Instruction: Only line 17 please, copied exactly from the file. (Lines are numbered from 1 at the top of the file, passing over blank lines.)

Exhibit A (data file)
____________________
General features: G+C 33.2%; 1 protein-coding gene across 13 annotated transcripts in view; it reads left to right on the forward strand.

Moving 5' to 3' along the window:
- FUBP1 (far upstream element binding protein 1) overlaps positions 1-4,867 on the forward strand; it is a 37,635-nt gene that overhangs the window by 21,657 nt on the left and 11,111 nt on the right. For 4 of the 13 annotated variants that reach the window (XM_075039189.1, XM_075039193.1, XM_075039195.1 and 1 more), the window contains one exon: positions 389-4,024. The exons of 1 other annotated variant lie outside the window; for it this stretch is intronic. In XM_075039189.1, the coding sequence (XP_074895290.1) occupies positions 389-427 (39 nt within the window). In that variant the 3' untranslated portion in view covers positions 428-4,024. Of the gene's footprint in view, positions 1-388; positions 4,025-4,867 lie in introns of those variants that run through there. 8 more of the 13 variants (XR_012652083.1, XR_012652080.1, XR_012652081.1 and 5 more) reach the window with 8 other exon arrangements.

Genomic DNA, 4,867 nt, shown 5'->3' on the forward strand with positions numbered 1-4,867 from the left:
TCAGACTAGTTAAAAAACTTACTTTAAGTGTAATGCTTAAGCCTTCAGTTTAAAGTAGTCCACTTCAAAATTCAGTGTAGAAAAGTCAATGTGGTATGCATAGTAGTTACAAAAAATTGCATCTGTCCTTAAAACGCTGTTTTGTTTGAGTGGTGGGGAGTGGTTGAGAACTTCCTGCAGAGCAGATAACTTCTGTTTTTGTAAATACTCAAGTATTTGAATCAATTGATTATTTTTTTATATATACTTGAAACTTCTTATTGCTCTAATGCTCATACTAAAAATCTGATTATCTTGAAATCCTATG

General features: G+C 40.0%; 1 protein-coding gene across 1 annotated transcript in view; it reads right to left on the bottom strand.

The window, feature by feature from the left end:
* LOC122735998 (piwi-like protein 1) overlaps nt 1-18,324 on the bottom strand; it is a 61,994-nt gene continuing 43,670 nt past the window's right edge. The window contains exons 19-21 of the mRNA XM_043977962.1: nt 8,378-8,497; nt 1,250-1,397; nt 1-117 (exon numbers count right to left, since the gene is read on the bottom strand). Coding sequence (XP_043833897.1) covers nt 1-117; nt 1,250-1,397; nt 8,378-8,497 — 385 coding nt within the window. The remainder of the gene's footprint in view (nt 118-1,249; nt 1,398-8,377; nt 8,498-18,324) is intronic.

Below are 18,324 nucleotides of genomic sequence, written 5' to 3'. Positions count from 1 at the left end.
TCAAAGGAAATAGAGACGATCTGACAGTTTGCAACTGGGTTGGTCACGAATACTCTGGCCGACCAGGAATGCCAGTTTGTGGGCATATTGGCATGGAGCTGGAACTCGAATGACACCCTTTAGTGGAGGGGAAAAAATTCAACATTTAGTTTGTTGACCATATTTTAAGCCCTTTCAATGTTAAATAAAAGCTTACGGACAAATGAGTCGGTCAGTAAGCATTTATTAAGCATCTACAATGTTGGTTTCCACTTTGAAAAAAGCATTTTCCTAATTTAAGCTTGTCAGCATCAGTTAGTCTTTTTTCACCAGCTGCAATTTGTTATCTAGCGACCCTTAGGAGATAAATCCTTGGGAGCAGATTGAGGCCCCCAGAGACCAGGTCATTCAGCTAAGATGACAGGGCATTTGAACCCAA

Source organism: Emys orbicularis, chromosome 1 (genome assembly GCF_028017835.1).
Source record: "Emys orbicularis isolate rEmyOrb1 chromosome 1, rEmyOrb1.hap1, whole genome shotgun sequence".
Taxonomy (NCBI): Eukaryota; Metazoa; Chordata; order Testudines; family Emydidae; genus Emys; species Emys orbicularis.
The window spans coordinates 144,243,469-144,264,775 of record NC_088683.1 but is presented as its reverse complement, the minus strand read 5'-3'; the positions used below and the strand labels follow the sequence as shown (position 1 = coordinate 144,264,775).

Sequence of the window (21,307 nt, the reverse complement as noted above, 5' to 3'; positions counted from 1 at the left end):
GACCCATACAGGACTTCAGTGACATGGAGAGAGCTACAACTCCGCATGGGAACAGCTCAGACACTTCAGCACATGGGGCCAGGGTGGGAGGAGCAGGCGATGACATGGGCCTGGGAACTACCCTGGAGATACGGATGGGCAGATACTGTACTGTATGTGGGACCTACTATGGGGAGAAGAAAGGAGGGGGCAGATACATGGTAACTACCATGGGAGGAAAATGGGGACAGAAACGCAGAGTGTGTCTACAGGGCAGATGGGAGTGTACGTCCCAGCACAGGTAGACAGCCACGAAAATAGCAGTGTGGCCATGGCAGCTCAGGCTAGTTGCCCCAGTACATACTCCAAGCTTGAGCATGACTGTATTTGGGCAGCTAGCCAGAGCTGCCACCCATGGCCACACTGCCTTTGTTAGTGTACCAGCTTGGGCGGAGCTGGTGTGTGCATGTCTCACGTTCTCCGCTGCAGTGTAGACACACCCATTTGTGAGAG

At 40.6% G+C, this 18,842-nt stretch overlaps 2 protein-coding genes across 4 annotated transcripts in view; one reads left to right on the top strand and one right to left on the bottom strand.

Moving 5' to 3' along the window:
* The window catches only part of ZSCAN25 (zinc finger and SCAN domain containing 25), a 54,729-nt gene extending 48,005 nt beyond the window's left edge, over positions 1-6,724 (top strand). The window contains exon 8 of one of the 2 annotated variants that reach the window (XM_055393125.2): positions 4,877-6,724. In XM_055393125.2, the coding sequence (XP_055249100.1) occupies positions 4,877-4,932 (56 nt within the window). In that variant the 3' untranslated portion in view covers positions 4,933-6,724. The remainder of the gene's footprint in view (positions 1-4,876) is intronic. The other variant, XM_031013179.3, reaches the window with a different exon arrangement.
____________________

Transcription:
At 40.6% G+C, this 18,842-nt stretch overlaps 2 protein-coding genes across 4 annotated transcripts in view; one reads left to right on the top strand and one right to left on the bottom strand.